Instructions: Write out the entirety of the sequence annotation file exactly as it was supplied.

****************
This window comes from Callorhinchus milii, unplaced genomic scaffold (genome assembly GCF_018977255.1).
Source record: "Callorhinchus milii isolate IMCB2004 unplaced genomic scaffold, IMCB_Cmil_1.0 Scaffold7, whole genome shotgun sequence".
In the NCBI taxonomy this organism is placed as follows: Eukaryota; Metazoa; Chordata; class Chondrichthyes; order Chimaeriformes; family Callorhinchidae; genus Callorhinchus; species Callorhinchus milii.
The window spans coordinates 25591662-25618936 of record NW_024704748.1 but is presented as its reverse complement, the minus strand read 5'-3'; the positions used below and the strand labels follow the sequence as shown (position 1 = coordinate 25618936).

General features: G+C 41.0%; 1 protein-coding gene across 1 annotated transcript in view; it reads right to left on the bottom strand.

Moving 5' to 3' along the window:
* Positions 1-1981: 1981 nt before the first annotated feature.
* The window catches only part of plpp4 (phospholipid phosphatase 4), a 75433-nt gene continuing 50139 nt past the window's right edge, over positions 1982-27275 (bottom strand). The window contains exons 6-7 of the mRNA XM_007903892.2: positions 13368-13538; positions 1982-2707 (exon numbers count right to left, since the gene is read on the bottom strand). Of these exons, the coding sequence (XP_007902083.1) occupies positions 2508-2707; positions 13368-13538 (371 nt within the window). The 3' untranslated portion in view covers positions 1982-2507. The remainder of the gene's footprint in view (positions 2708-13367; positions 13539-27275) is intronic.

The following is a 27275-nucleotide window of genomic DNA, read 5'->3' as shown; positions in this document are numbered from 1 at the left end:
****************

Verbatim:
This window comes from Callorhinchus milii, unplaced genomic scaffold (genome assembly GCF_018977255.1).
Source record: "Callorhinchus milii isolate IMCB2004 unplaced genomic scaffold, IMCB_Cmil_1.0 Scaffold7, whole genome shotgun sequence".
In the NCBI taxonomy this organism is placed as follows: Eukaryota; Metazoa; Chordata; class Chondrichthyes; order Chimaeriformes; family Callorhinchidae; genus Callorhinchus; species Callorhinchus milii.
The window spans coordinates 25591662-25618936 of record NW_024704748.1 but is presented as its reverse complement, the minus strand read 5'-3'; the positions used below and the strand labels follow the sequence as shown (position 1 = coordinate 25618936).

General features: G+C 41.0%; 1 protein-coding gene across 1 annotated transcript in view; it reads right to left on the bottom strand.

Moving 5' to 3' along the window:
* Positions 1-1981: 1981 nt before the first annotated feature.
* The window catches only part of plpp4 (phospholipid phosphatase 4), a 75433-nt gene continuing 50139 nt past the window's right edge, over positions 1982-27275 (bottom strand). The window contains exons 6-7 of the mRNA XM_007903892.2: positions 13368-13538; positions 1982-2707 (exon numbers count right to left, since the gene is read on the bottom strand). Of these exons, the coding sequence (XP_007902083.1) occupies positions 2508-2707; positions 13368-13538 (371 nt within the window). The 3' untranslated portion in view covers positions 1982-2507. The remainder of the gene's footprint in view (positions 2708-13367; positions 13539-27275) is intronic.

The following is a 27275-nucleotide window of genomic DNA, read 5'->3' as shown; positions in this document are numbered from 1 at the left end: